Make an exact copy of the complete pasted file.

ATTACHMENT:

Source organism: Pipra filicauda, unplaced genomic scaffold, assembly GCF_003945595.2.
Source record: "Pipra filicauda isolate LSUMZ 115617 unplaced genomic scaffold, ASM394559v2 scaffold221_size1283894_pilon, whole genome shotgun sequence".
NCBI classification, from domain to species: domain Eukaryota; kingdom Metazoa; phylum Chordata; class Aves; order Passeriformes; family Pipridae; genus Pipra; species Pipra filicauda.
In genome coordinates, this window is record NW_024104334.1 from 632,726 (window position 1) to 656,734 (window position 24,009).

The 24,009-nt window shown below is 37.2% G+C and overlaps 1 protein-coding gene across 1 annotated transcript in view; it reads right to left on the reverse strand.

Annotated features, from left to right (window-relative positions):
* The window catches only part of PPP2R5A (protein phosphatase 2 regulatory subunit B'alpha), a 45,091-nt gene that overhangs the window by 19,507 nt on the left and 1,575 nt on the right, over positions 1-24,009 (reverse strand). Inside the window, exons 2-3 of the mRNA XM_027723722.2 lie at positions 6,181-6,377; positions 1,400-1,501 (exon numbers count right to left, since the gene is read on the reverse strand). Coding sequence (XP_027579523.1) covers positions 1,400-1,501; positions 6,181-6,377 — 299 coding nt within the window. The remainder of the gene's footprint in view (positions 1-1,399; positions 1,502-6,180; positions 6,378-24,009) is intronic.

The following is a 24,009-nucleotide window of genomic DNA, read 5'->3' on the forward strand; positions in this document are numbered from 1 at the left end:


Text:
Source organism: Pipra filicauda, unplaced genomic scaffold, assembly GCF_003945595.2.
Source record: "Pipra filicauda isolate LSUMZ 115617 unplaced genomic scaffold, ASM394559v2 scaffold221_size1283894_pilon, whole genome shotgun sequence".
NCBI classification, from domain to species: domain Eukaryota; kingdom Metazoa; phylum Chordata; class Aves; order Passeriformes; family Pipridae; genus Pipra; species Pipra filicauda.
In genome coordinates, this window is record NW_024104334.1 from 632,726 (window position 1) to 656,734 (window position 24,009).

The 24,009-nt window shown below is 37.2% G+C and overlaps 1 protein-coding gene across 1 annotated transcript in view; it reads right to left on the reverse strand.

Annotated features, from left to right (window-relative positions):
* The window catches only part of PPP2R5A (protein phosphatase 2 regulatory subunit B'alpha), a 45,091-nt gene that overhangs the window by 19,507 nt on the left and 1,575 nt on the right, over positions 1-24,009 (reverse strand). Inside the window, exons 2-3 of the mRNA XM_027723722.2 lie at positions 6,181-6,377; positions 1,400-1,501 (exon numbers count right to left, since the gene is read on the reverse strand). Coding sequence (XP_027579523.1) covers positions 1,400-1,501; positions 6,181-6,377 — 299 coding nt within the window. The remainder of the gene's footprint in view (positions 1-1,399; positions 1,502-6,180; positions 6,378-24,009) is intronic.

The following is a 24,009-nucleotide window of genomic DNA, read 5'->3' on the forward strand; positions in this document are numbered from 1 at the left end: